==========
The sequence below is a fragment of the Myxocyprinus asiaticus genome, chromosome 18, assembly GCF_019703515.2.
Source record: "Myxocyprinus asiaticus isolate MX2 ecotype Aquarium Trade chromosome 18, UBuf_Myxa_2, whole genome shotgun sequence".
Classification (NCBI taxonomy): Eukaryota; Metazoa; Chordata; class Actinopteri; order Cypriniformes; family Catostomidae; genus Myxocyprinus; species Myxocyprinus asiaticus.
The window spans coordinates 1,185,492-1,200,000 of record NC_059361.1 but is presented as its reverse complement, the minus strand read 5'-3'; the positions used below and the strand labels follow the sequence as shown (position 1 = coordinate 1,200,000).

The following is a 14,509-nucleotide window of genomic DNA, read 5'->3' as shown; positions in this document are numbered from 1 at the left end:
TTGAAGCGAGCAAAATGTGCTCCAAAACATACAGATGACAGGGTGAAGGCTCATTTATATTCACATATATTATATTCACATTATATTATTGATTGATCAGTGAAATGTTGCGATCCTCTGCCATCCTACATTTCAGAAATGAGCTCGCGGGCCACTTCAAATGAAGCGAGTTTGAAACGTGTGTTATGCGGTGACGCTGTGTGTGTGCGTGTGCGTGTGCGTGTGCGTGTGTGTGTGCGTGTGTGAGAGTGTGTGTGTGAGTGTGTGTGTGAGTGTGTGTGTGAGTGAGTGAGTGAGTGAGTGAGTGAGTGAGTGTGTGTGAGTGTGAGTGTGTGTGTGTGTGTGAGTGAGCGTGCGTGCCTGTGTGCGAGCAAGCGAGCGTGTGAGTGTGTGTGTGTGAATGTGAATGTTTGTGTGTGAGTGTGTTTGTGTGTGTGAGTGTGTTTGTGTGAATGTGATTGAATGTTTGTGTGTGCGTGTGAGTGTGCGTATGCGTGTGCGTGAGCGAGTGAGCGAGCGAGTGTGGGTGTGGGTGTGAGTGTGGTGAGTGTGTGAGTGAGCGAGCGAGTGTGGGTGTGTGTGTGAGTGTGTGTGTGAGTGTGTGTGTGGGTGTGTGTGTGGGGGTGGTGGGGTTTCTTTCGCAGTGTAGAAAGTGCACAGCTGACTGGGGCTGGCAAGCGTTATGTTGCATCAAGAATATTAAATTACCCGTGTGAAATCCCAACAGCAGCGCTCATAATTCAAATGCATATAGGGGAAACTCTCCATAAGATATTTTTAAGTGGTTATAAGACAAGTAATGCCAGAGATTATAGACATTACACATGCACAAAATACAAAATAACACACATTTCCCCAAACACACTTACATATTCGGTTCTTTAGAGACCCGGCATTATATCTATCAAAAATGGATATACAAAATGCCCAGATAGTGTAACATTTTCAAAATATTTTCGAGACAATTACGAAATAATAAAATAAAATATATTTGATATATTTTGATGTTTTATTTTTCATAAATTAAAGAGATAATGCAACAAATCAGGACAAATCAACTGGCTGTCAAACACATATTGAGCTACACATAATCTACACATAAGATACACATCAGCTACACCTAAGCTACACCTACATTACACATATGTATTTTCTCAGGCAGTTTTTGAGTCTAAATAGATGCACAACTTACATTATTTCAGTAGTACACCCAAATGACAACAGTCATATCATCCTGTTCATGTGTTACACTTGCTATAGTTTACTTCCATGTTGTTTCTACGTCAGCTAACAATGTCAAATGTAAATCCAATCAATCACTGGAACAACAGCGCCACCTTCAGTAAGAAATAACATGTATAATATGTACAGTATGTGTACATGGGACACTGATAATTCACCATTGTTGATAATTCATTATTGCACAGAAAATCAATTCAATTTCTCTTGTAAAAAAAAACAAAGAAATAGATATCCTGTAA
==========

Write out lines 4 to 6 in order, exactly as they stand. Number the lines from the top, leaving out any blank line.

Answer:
The window spans coordinates 1,185,492-1,200,000 of record NC_059361.1 but is presented as its reverse complement, the minus strand read 5'-3'; the positions used below and the strand labels follow the sequence as shown (position 1 = coordinate 1,200,000).

The following is a 14,509-nucleotide window of genomic DNA, read 5'->3' as shown; positions in this document are numbered from 1 at the left end:
TTGAAGCGAGCAAAATGTGCTCCAAAACATACAGATGACAGGGTGAAGGCTCATTTATATTCACATATATTATATTCACATTATATTATTGATTGATCAGTGAAATGTTGCGATCCTCTGCCATCCTACATTTCAGAAATGAGCTCGCGGGCCACTTCAAATGAAGCGAGTTTGAAACGTGTGTTATGCGGTGACGCTGTGTGTGTGCGTGTGCGTGTGCGTGTGCGTGTGTGTGTGCGTGTGTGAGAGTGTGTGTGTGAGTGTGTGTGTGAGTGTGTGTGTGAGTGAGTGAGTGAGTGAGTGAGTGAGTGAGTGTGTGTGAGTGTGAGTGTGTGTGTGTGTGTGAGTGAGCGTGCGTGCCTGTGTGCGAGCAAGCGAGCGTGTGAGTGTGTGTGTGTGAATGTGAATGTTTGTGTGTGAGTGTGTTTGTGTGTGTGAGTGTGTTTGTGTGAATGTGATTGAATGTTTGTGTGTGCGTGTGAGTGTGCGTATGCGTGTGCGTGAGCGAGTGAGCGAGCGAGTGTGGGTGTGGGTGTGAGTGTGGTGAGTGTGTGAGTGAGCGAGCGAGTGTGGGTGTGTGTGTGAGTGTGTGTGTGAGTGTGTGTGTGGGTGTGTGTGTGGGGGTGGTGGGGTTTCTTTCGCAGTGTAGAAAGTGCACAGCTGACTGGGGCTGGCAAGCGTTATGTTGCATCAAGAATATTAAATTACCCGTGTGAAATCCCAACAGCAGCGCTCATAATTCAAATGCATATAGGGGAAACTCTCCATAAGATATTTTTAAGTGGTTATAAGACAAGTAATGCCAGAGATTATAGACATTACACATGCACAAAATACAAAATAACACACATTTCCCCAAACACACTTACATATTCGGTTCTTTAGAGACCCGGCATTATATCTATCAAAAATGGATATACAAAATGCCCAGATAGTGTAACATTTTCAAAATATTTTCGAGACAATTACGAAATAATAAAATAAAATATATTTGATATATTTTGATGTTTTATTTTTCATAAATTAAAGAGATAATGCAACAAATCAGGACAAATCAACTGGCTGTCAAACACATATTGAGCTACACATAATCTACACATAAGATACACATCAGCTACACCTAAGCTACACCTACATTACACATATGTATTTTCTCAGGCAGTTTTTGAGTCTAAATAGATGCACAACTTACATTATTTCAGTAGTACACCCAAATGACAACAGTCATATCATCCTGTTCATGTGTTACACTTGCTATAGTTTACTTCCATGTTGTTTCTACGTCAGCTAACAATGTCAAATGTAAATCCAATCAATCACTGGAACAACAGCGCCACCTTCAGTAAGAAATAACATGTATAATATGTACAGTATGTGTACATGGGACACTGATAATTCACCATTGTTGATAATTCATTATTGCACAGAAAATCAATTCAATTTCTCTTGTAAAAAAAAACAAAGAAATAGATATCCTGTAA